4 years ago
Posted by RouteBG

In re traffic words suggested by Twocentsable, what about "gapers block?" Moreover, an all-things-Chicago "web publication" or blog by this name has been online for the last several years.

4 years ago
Posted by Lawrenceofthedesert

The three most uniquely Chicagoan words are tavern, pal and jagoff, followed closely by "pop" for a soda ("soda" in Chicago being strictly an ice cream creation).

The quintessential Chicago phrase that has confused visitors for decades is "What is that?" when said after an introduction. The question refers to a person's last name and wants to know its ethnic derivation -- in Chicago, you don't know someone until you know where their people came from.

4 years ago
Posted by TominDolton

I am a teacher who did a unit on Chicago and found the following on a website:

How to Speak Chicago-ese
G'bless dis here town! An a course...Mike Di'ka
How to speak Chicago-ese...
1. Grachki (grach'-key) is Chicago for Garage Key as in, "Yo, Theresa, waja do wit da grachki? Howmy supposta cut da grass if don't git intada grach?"
2. Uptadaendada (up-ta-da-en'-dada) as in, "Joey, you kin ride yur bike uptadaendada alley but not acrost or I'll bust yur butt."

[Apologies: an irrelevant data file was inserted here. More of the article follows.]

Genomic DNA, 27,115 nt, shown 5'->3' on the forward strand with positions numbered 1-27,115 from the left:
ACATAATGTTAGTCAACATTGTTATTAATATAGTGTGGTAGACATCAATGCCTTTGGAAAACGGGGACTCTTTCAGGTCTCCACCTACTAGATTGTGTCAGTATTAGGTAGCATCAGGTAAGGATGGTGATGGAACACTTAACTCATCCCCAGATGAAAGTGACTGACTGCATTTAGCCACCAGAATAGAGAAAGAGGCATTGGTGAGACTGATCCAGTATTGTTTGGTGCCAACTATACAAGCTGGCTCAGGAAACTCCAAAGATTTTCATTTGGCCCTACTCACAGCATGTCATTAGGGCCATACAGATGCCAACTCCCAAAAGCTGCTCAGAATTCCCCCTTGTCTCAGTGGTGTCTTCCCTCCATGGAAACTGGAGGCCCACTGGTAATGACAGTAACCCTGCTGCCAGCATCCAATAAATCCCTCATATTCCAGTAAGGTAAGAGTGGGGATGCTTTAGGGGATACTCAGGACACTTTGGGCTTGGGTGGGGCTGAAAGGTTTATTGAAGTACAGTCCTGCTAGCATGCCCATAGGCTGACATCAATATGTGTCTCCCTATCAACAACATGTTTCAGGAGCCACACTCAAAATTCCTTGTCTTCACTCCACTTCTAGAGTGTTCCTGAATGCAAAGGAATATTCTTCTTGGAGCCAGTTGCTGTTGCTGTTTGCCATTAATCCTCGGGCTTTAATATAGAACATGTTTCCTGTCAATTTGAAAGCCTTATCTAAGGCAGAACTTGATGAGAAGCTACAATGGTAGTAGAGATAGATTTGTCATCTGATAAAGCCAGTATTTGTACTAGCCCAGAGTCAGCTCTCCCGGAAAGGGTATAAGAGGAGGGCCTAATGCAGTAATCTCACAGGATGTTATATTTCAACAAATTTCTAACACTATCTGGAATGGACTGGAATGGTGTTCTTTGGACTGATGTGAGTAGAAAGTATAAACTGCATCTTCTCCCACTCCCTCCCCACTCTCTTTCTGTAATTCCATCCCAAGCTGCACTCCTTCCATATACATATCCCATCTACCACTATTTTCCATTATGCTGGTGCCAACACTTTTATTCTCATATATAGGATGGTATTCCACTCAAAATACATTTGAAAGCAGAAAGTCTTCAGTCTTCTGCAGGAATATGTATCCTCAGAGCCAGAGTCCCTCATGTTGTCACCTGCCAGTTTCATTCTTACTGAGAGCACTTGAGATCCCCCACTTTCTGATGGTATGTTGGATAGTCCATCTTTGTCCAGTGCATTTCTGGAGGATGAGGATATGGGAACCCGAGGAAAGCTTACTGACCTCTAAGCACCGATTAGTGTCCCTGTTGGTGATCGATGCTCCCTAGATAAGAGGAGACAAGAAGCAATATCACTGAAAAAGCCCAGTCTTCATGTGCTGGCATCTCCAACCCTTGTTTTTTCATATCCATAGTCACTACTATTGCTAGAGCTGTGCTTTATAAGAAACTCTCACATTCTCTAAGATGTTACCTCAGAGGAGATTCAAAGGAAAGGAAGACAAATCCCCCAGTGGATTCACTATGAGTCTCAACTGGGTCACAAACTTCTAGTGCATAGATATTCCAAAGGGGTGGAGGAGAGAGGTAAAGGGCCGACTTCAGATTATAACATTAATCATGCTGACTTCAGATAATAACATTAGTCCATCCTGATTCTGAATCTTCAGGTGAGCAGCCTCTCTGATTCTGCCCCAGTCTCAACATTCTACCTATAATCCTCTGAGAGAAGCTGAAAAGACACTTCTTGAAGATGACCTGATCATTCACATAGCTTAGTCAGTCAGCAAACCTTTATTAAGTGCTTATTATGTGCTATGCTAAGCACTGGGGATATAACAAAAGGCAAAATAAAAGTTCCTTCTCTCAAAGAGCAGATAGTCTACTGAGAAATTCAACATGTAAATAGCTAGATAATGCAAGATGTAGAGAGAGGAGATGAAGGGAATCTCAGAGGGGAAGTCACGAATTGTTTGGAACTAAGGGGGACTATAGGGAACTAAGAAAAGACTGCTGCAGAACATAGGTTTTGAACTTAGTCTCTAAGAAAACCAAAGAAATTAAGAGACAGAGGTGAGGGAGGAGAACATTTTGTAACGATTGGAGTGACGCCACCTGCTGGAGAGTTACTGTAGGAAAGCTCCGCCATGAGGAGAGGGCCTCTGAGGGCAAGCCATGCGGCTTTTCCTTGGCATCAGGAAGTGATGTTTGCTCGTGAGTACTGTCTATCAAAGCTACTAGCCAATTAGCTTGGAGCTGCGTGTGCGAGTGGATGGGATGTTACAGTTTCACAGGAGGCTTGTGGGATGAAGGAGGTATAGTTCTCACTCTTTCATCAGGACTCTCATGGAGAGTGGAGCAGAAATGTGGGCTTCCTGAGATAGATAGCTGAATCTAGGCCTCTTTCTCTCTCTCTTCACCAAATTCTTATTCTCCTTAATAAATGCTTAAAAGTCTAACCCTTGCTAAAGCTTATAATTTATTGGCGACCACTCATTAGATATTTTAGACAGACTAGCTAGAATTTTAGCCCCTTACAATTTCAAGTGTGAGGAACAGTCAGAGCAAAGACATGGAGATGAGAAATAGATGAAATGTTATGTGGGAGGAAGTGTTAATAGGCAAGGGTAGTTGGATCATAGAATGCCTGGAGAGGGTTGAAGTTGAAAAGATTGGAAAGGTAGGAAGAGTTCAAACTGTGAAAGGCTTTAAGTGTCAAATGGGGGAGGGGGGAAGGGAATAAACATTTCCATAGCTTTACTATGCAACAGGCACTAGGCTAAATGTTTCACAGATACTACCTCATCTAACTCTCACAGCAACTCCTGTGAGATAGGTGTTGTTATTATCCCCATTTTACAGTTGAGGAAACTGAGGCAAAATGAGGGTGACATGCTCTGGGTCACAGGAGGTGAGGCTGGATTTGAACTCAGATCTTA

3. Sammich. Chicagoese for sandwich. When made with sausage, it's a sassage sammich; with shredded beef, it's an Italian beef sammich, a local delicacy consisting of piles of spicy meat in a perilously soggy bun.
4. Da. The definite article is a key part of Chicago speech, as in da tree bears or da Mare -- the latter denoting, for as long as he wants it to, Richard M. Daley, or Richie, as he's often known.
5. Jewels. Not family heirlooms or a tender body region, but a popular appellation for one of the region's dominant grocery chains, to wit, "I'm goin' to da Jewels to pick up some sassage." As in most Chicago pluralizations, the S is pronounced with a hissing sound, rather than the usual Z sound of American pluralization.